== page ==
The updated 2023 ACC/AHA guidelines address stroke risk and anticoagulation in device-detected AF/AHRE. For those with a CHA2DS2-VASc score ≥2 and device-detected AHRE ≥ 24 hours, they give a 2A recommendation, stating it is reasonable to initiate anticoagulation, using shared-decision making to account for individual patient risk. For shorter episodes (5 minutes – 24 hours) and patients with a higher CHA2DS2-VASc score (>3), they give a less-strong 2B recommendation, stating it may be reasonable to anticoagulate, using shared-decision making–with no benefit to anticoagulation in those with device-detected AHRE <5 minutes. All recommendations were based on level B (nonrandomized) evidence– with acknowledgement that the ARTESIA and NOAH-AFNET 6 trials were actively assessing oral anticoagulation in subclinical AF/AHRE < 24 hours. 

The Trial Data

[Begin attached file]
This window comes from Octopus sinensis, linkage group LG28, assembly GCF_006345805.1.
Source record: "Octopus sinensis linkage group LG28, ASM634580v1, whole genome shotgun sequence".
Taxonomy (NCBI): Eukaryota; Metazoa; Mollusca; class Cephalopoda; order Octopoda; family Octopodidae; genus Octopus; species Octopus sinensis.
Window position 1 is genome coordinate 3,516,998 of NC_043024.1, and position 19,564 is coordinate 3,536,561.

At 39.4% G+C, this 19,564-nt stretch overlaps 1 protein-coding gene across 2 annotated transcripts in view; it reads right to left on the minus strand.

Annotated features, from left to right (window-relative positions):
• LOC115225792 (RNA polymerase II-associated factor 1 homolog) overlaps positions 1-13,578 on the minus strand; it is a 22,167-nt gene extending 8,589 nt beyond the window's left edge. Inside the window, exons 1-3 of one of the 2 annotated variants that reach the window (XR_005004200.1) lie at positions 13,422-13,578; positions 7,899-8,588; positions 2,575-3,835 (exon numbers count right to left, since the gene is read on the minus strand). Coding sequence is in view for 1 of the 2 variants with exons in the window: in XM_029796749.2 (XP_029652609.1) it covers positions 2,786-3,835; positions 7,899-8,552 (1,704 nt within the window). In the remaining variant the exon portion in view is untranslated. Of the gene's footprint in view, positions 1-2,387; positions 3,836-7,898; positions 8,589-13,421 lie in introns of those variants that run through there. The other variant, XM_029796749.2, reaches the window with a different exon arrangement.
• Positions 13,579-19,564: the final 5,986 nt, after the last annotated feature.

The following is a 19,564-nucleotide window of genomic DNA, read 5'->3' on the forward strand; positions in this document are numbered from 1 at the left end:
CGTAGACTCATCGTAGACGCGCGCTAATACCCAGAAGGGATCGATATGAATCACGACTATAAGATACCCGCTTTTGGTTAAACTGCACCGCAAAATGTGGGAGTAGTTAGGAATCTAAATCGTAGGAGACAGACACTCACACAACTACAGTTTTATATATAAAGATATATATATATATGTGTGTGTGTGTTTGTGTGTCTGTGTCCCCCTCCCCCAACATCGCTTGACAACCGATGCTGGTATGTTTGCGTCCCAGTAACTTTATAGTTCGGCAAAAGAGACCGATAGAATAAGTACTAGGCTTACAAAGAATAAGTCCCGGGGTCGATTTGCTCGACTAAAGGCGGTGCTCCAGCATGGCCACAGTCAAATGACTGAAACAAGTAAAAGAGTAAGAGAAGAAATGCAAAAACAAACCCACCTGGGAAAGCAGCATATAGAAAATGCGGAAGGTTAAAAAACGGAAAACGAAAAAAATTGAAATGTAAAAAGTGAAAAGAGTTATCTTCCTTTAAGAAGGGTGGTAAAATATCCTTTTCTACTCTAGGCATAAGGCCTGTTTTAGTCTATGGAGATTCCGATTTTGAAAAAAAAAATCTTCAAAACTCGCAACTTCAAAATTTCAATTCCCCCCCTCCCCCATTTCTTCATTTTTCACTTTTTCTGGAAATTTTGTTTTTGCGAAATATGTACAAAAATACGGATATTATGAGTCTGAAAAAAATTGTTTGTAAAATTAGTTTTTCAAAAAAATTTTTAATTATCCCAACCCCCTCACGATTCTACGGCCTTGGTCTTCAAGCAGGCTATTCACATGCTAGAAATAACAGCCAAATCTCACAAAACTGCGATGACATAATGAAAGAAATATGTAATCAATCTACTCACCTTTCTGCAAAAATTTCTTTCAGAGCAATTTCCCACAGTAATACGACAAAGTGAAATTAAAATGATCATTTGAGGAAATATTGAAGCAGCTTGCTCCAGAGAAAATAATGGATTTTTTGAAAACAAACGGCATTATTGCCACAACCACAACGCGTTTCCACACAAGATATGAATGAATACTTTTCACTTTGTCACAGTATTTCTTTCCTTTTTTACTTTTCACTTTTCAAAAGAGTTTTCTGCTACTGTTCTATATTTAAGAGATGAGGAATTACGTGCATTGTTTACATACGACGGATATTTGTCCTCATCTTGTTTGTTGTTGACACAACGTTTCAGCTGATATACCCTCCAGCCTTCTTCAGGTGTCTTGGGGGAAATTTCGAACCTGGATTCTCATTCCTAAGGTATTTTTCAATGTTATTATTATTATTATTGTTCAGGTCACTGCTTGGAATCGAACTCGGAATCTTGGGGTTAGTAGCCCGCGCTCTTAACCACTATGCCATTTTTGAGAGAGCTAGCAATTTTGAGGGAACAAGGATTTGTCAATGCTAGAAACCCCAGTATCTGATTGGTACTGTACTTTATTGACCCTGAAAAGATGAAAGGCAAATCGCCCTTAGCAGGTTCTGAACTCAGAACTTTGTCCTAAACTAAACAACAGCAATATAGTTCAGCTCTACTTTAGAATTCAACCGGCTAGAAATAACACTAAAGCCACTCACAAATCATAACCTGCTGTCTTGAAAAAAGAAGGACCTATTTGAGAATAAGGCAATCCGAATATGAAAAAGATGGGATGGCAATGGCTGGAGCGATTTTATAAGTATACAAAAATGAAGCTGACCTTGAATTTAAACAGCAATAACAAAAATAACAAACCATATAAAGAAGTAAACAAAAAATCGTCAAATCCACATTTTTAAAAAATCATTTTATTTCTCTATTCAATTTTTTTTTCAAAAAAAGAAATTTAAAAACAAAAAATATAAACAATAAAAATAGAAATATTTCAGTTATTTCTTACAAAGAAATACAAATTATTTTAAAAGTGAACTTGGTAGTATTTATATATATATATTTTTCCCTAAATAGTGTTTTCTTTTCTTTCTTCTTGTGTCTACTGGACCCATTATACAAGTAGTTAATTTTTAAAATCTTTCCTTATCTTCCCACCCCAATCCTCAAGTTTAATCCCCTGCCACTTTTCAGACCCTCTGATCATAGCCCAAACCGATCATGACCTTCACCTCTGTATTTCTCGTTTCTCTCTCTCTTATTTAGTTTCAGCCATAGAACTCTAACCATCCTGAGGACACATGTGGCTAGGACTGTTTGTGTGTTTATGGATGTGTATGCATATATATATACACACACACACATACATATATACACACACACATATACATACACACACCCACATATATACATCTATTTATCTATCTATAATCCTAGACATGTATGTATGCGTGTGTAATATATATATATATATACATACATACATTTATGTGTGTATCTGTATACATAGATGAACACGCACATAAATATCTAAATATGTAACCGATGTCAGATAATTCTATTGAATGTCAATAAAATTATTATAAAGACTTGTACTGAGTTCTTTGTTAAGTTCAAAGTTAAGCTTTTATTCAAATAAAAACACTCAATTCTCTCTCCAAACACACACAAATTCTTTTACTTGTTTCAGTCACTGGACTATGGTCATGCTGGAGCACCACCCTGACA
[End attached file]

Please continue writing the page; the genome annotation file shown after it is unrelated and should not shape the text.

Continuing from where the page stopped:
The double-blind, randomized, placebo-controlled NOAH-AFNET 6 trial, published in NEJM in September 2023, enrolled >2500 patients with subclinical, device-detected AHRE lasting >6 minutes, who were  ≥65 years old and who had either >1 additional CHA2DS2-VASc risk factor (except sex) or were over 75 years old. Patients were randomized to edoxaban or placebo (with 54% of the placebo arm receiving aspirin). The trial was terminated early, at 21 months median follow-up, given a higher incidence of the composite of death or major bleeding with edoxaban versus placebo (5.9% vs. 4.5% per patient-year, HR 1.31 95% CI 1.02 – 1.67)–without a significant reduction in the incidence of cardiovascular death, stroke, or systemic embolism.   Meanwhile, the ARTESIA trial, published in NEJM in November 2023, randomized >4000 patients > 55 years old, with a CHA2DS2-VASc score ≥3 and subclinical AF on monitoring devices (6 minutes – 24 hours) to apixaban or aspirin.  Over mean follow-up of 3.5 years, those randomized to apixaban had a lower risk of stroke or systemic embolism compared to aspirin (0.78% vs 1.24% per patient-year; HR 0.63; 95% CI 0.45-0.88) but also had a higher risk of major bleeding (1.71% vs 0.94% per patient-year; HR 1.8; 95% CI 1.26-2.57).  A meta-analysis published in Circulation combining these trial data further confirmed the decreased stroke/increased bleeding risk with oral anticoagulation in this setting.